Think about it, that could have been the best thing ever to build No-SQL concept on top, but never something like this about IndexedDB:
Because this technology's specification has not stabilized, check the compatibility table for the proper prefixes to use in various browsers. Also note that the syntax and behavior of an experimental technology is subject to change in future version of browsers as the spec changes.
And this after at least 2 years ... now ask yourself honestly if current getUserMedia() was already available cross browser, how many creative things could have been created already?

At Least These!

  • web based alarm systems, video can be captured into canvas, canvas can scan images, canvas can detect suspicious movements comparing diffs between previous image and current one in a place that supposes to be quite
  • no need to call the specialist that will install the expensive hardware, the cable, the camera, and everything else, if we can program quadcopters via node.js, JavaScript is good and fast enough to monitor the house, the garage, the entrance, and tell you everywhere you are in the world, what's going on plus, if you need to, it can send you pictures while quadcopting around :D
  • create a Skype like application without needing Skype at all ... OK, Skype offers an amazing service and we cannot even think to compete on web, but still ...

End Of The Rant

I am pretty sure John Resig, who's already using Vine since the very beginning, would actually agree with this Web situation .. or maybe not, since his story-rock API main goal was to uniform all this mess ... but should we keep relying third parts API rather than awesome, ultra skilled, exceptional people, in charge of the future of the Web?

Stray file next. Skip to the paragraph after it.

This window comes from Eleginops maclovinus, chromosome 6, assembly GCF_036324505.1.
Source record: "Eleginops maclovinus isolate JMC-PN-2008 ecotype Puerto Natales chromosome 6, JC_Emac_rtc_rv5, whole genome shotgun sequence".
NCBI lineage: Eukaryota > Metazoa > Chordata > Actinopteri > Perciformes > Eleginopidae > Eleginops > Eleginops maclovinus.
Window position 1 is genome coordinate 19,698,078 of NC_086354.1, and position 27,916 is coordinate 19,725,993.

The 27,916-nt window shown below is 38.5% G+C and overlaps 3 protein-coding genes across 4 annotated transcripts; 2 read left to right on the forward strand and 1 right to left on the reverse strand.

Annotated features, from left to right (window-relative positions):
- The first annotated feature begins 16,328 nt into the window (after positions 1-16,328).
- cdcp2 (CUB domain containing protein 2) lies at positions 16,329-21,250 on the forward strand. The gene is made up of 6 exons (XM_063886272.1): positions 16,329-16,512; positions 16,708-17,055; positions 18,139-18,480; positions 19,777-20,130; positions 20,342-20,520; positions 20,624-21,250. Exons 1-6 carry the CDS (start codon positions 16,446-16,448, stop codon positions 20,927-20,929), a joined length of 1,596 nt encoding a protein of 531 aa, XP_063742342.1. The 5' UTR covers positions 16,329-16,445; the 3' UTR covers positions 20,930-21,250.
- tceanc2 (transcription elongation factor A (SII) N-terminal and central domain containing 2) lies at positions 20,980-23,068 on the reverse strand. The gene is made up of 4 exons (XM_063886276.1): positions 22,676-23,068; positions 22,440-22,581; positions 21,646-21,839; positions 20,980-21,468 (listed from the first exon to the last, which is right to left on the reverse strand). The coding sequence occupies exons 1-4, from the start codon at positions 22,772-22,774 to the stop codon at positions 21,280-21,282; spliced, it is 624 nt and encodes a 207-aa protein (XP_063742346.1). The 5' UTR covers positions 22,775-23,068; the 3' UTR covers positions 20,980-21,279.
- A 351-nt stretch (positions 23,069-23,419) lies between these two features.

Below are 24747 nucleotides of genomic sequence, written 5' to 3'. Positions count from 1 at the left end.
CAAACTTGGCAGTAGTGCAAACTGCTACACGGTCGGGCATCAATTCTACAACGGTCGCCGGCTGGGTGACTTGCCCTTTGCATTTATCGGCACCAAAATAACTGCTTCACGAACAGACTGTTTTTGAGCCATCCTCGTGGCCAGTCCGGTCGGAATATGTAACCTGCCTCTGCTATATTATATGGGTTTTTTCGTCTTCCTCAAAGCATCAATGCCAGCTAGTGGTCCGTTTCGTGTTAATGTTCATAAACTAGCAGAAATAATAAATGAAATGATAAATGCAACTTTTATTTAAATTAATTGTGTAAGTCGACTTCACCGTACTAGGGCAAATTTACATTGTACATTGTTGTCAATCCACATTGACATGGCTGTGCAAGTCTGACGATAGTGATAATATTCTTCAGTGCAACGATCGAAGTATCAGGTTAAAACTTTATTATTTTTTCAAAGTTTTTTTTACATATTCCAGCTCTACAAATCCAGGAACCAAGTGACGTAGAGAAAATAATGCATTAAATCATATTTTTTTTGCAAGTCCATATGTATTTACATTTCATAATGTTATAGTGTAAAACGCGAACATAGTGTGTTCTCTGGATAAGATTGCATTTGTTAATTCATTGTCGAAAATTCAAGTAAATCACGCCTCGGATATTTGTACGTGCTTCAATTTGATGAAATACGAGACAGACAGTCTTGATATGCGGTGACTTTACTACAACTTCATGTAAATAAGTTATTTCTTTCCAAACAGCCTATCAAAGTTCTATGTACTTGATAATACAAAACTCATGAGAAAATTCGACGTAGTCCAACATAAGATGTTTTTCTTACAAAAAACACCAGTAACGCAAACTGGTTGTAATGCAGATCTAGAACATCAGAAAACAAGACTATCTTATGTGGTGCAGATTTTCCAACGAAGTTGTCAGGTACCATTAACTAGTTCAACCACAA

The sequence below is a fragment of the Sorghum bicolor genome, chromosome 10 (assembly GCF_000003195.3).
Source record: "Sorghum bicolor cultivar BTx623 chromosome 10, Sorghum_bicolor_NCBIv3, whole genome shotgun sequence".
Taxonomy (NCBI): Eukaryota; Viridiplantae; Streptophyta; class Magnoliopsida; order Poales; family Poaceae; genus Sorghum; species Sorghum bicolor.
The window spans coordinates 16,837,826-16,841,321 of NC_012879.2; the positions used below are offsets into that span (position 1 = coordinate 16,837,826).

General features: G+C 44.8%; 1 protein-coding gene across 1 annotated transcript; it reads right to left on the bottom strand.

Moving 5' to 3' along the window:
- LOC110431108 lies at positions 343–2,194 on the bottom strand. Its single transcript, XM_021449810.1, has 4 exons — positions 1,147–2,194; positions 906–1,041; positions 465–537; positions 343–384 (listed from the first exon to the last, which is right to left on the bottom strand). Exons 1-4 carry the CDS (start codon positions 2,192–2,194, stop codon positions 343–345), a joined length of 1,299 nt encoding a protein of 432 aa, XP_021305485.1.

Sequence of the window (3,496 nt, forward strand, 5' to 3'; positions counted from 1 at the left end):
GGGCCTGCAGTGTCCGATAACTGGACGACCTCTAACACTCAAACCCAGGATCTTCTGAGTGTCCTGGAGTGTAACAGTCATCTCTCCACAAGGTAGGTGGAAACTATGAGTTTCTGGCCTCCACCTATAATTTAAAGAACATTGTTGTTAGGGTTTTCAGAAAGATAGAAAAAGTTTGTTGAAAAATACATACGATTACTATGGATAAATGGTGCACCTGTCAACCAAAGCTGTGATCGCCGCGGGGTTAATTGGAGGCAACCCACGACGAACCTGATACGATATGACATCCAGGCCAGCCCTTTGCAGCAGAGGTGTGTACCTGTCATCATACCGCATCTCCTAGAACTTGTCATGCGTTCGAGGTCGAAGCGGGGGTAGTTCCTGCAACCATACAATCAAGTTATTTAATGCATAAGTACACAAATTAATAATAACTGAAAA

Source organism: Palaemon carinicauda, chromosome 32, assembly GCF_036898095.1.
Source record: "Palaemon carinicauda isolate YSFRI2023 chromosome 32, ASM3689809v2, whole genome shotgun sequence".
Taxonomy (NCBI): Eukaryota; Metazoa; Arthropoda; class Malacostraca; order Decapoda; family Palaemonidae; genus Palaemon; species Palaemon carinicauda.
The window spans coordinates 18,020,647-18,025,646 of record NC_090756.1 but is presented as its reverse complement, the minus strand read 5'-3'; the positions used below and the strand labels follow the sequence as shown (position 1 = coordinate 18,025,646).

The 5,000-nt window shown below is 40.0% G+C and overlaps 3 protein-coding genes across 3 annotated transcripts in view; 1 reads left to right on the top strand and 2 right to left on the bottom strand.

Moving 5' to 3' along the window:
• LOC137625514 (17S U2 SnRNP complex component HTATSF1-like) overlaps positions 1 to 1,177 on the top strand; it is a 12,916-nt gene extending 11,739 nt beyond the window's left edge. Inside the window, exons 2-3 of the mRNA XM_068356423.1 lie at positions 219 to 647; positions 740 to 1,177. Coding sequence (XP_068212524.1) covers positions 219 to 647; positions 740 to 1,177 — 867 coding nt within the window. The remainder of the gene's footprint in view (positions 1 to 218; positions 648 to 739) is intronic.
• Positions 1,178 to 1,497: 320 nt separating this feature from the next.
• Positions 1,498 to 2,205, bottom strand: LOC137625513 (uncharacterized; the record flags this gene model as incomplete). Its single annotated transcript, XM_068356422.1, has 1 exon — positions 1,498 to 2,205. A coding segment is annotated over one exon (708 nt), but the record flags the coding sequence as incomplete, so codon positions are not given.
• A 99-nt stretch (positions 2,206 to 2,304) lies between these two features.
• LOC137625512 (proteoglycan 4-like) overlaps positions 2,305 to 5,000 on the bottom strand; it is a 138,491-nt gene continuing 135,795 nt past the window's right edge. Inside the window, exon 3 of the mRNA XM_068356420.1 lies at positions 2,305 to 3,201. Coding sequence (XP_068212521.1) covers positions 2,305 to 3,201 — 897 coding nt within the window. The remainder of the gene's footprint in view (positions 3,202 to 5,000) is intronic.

Anyway, Wine Works With...

So once you have installed everything, all you have to do is to start polpetta in that folder and connect through these browser to that address: Chrome Canary, Firefox Nightly, Opera Next, Opera Mobile, or any other browser you think should support this app, and it will not ... keep smiling!!!! ^_^

Thanks for your understanding, I am developing web mobile since 2009, since Android 1.5, and the thing is: it never got truly better, it just kept changing and fragmenting!
Probably the reason I love my job, and the constant challenge it offers on daily basis but I'd like to do more there ...


Sam Dutton said...

Hi Andrea

Great idea for an app -- and a nice name for it!

I really sympathise with your frustrations. A few comments below.

>> In my proudly created spaghetti code I ended up with a Frankenstein monster

The code at is fairly straightforward, and it works in Chrome, Opera and Firefox. Audio is not supported in Opera, and only supported in Firefox Nightly/Aurora. (For Firefox stable, use {video:true} as the parameter to getUserMedia().)

>> AudioContext and AudioStream Is Nowhere

Do your mean means getUserMedia => Web Audio. This is working in Chrome, for example in

>> Because Microsoft recently scuttled ongoing standardization efforts with a surprisingly valid counterproposal I'm afraid.

I'm not aware of any Microsoft getUserMedia alternative. Microsoft has produced an 'alternative' WebRTC proposal, but I don't think this touches on gUM. (More commentary here:

Mobile support is planned for Chrome and Firefox.

Andrea Giammarchi said...

Hi Sam, I think you didn't try the app in my repo, right? 'cause it generates already video with audio where available so ... not sure if I should reply or just suggest you to try wine ;)

I know something is working, and I have written about it indeed!